# Welcome …¶

Welcome to the *Physics-based Deep Learning Book* (v0.2) 👋

**TL;DR**:
This document contains a practical and comprehensive introduction of everything
related to deep learning in the context of physical simulations.
As much as possible, all topics come with hands-on code examples in the
form of Jupyter notebooks to quickly get started.
Beyond standard *supervised* learning from data, we’ll look at *physical loss* constraints,
more tightly coupled learning algorithms with *differentiable simulations*,
training algorithms tailored to physics problems,
as well as
reinforcement learning and uncertainty modeling.
We live in exciting times: these methods have a huge potential to fundamentally
change what computer simulations can achieve.

Note

*What’s new in v0.2?*
For readers familiar with v0.1 of this text, the brand new chapter on improved learning methods for physics problems is highly recommended: starting with Scale-Invariance and Inversion.

## Coming up¶

As a *sneak preview*, the next chapters will show:

How to train networks to infer a fluid flow around shapes like airfoils, and estimate the uncertainty of the prediction. This gives a

*surrogate model*that replaces a traditional numerical simulation.How to use model equations as residuals to train networks that represent solutions, and how to improve upon these residual constraints by using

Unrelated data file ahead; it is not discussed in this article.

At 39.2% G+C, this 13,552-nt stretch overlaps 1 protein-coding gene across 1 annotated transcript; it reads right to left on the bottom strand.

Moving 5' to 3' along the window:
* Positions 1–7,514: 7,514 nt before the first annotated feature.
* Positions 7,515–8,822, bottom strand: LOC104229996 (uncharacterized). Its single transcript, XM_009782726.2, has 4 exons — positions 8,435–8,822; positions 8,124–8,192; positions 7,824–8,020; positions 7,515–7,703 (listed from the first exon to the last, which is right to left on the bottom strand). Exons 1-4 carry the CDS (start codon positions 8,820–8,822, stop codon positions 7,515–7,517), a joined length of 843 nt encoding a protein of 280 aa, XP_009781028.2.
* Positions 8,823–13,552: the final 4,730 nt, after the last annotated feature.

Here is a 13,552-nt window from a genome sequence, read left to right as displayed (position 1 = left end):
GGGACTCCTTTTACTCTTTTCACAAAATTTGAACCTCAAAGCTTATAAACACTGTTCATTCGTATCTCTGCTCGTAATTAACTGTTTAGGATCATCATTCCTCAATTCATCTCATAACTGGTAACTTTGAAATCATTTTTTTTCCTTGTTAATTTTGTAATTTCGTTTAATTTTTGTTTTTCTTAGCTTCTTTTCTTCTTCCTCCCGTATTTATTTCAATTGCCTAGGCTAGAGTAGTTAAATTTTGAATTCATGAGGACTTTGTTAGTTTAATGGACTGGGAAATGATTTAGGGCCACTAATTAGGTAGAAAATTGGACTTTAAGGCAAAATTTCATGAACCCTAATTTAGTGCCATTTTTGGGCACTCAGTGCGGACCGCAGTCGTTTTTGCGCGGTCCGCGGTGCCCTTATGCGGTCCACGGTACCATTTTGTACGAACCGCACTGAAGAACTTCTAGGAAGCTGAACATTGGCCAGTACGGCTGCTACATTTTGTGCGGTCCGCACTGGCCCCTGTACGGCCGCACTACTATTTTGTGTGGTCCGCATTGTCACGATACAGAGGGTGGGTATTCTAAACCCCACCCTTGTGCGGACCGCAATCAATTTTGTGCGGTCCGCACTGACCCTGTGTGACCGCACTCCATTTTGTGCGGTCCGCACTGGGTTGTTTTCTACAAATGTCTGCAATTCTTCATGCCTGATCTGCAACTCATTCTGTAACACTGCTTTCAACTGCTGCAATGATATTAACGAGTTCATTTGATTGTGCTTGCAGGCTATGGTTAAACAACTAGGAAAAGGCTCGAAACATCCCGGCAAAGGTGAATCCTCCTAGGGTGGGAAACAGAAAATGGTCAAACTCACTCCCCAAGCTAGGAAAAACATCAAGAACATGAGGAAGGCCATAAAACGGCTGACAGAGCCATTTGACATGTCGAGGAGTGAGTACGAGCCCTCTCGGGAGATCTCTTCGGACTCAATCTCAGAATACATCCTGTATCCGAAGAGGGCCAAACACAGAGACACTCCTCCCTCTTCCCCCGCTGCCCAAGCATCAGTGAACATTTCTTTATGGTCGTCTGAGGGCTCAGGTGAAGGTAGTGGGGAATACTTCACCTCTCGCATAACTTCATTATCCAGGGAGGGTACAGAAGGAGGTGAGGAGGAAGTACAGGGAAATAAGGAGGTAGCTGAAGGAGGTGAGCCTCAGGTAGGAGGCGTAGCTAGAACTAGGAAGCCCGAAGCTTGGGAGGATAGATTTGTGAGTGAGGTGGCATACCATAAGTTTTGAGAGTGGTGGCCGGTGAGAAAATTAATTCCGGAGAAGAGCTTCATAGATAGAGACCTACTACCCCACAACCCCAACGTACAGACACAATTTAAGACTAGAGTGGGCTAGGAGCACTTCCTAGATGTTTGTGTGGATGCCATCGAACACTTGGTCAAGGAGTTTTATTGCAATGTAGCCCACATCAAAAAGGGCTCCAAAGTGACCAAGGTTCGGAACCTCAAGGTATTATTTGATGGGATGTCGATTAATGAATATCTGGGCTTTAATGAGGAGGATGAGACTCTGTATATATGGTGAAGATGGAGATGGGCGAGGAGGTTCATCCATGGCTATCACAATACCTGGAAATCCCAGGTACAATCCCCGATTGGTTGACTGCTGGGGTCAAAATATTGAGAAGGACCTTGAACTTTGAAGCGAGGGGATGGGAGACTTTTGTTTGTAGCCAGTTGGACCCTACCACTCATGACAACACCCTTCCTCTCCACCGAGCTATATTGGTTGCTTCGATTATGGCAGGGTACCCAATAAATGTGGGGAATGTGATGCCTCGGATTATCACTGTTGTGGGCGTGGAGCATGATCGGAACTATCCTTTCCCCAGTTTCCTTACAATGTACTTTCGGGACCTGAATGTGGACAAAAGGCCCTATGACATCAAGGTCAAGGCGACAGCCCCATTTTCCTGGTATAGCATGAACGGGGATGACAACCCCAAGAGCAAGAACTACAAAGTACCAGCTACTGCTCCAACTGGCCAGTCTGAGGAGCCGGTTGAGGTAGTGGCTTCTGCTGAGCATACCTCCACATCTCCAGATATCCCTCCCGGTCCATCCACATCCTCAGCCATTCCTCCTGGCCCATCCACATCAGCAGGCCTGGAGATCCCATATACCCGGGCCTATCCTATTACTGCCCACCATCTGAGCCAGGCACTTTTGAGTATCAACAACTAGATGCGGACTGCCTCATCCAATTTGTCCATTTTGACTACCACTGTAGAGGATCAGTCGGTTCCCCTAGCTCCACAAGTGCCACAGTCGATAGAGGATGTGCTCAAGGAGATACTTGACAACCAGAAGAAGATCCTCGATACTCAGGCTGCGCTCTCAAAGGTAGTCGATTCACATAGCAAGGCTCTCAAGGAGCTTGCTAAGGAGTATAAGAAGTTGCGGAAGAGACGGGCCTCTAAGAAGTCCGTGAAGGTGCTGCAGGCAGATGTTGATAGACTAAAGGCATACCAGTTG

*differentiable simulations*.How to more tightly interact with a full simulator for

*inverse problems*. E.g., we’ll demonstrate how to circumvent the convergence problems of standard reinforcement learning techniques by leveraging simulators in the training loop.We’ll also discuss the importance of

*inversion*for the update steps, and how higher-order information can be used to speed up convergence, and obtain more accurate neural networks.

Throughout this text,
we will introduce different approaches for introducing physical models
into deep learning, i.e., *physics-based deep learning* (PBDL) approaches.
These algorithmic variants will be introduced in order of increasing
tightness of the integration, and the pros and cons of the different approaches
will be discussed. It’s important to know in which scenarios each of the
different techniques is particularly useful.

Executable code, right here, right now

We focus on Jupyter notebooks, a key advantage of which is that all code examples
can be executed *on the spot*, from your browser. You can modify things and
immediately see what happens – give it a try by
[running this teaser example in your browser].

Plus, Jupyter notebooks are great because they’re a form of literate programming.

## Comments and suggestions¶

This *book*, where “book” stands for a collection of digital texts and code examples,
is maintained by the
Physics-based Simulation Group at TUM.
Feel free to contact us if you have any comments, e.g., via old fashioned email.
If you find mistakes, please also let us know! We’re aware that this document is far from perfect,
and we’re eager to improve it. Thanks in advance 😀!
Btw., we also maintain a link collection with recent research papers.

## Thanks!¶

This project would not have been possible without the help of many people who contributed. Thanks to everyone 🙏 Here’s an alphabetical list:

Additional thanks go to Georg Kohl for the nice divider images (cf. [KUT20]), Li-Wei Chen for the airfoil data image, and to Chloe Paillard for proofreading parts of the document.

## Citation¶

If you find this book useful, please cite it via:

```
@book{thuerey2021pbdl,
title={Physics-based Deep Learning},
author={Nils Thuerey and Philipp Holl and Maximilian Mueller and Patrick Schnell and Felix Trost and Kiwon Um},
url={https://physicsbaseddeeplearning.org},
year={2021},
publisher={WWW}
}
```